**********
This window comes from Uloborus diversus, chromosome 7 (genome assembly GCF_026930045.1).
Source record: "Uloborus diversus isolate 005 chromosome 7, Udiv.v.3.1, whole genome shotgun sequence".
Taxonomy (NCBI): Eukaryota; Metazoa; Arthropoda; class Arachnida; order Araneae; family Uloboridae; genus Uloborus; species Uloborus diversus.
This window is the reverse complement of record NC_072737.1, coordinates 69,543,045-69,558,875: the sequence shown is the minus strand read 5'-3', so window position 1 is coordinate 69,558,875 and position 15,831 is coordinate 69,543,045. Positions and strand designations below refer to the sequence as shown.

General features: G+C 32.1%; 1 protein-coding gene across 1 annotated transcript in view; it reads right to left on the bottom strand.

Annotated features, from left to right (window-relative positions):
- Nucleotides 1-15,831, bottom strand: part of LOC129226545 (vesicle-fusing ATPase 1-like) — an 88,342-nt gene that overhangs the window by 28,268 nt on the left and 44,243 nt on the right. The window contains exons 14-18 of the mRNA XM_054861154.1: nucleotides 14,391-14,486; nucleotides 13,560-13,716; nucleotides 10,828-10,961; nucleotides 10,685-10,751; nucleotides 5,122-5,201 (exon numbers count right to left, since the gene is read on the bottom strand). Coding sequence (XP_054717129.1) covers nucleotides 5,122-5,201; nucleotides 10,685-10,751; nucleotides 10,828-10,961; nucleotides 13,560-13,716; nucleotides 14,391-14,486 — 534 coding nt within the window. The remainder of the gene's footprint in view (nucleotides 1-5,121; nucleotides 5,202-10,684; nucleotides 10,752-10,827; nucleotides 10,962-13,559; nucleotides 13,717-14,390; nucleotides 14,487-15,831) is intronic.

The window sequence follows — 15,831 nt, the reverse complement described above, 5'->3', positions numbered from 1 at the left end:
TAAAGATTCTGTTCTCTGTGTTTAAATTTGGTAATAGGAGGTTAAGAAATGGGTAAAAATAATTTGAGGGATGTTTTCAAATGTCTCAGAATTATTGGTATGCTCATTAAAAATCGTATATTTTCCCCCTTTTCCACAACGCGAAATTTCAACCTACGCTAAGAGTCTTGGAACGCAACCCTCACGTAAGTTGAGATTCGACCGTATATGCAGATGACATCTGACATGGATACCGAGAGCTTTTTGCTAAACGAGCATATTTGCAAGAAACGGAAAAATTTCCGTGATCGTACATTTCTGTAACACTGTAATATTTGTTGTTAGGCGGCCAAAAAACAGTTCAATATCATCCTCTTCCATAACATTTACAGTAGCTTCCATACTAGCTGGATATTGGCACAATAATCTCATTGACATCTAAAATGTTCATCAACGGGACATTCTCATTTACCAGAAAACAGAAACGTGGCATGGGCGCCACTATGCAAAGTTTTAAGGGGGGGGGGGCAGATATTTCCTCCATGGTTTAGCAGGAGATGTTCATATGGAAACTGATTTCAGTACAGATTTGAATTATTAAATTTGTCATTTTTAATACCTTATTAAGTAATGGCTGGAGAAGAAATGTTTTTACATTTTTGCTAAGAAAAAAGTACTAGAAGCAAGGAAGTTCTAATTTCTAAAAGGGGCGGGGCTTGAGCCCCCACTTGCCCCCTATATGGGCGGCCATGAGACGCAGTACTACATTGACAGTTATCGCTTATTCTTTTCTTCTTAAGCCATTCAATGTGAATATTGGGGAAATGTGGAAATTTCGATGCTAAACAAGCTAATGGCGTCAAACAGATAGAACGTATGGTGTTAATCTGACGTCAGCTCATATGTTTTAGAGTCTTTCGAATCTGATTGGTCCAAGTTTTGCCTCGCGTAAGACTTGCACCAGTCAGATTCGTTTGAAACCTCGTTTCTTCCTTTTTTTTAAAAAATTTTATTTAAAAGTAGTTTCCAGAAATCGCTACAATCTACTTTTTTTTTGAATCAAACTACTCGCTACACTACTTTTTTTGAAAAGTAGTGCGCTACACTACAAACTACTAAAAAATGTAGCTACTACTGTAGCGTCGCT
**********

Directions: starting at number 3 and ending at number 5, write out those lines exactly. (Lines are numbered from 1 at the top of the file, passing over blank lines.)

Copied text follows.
Taxonomy (NCBI): Eukaryota; Metazoa; Arthropoda; class Arachnida; order Araneae; family Uloboridae; genus Uloborus; species Uloborus diversus.
This window is the reverse complement of record NC_072737.1, coordinates 69,543,045-69,558,875: the sequence shown is the minus strand read 5'-3', so window position 1 is coordinate 69,558,875 and position 15,831 is coordinate 69,543,045. Positions and strand designations below refer to the sequence as shown.

General features: G+C 32.1%; 1 protein-coding gene across 1 annotated transcript in view; it reads right to left on the bottom strand.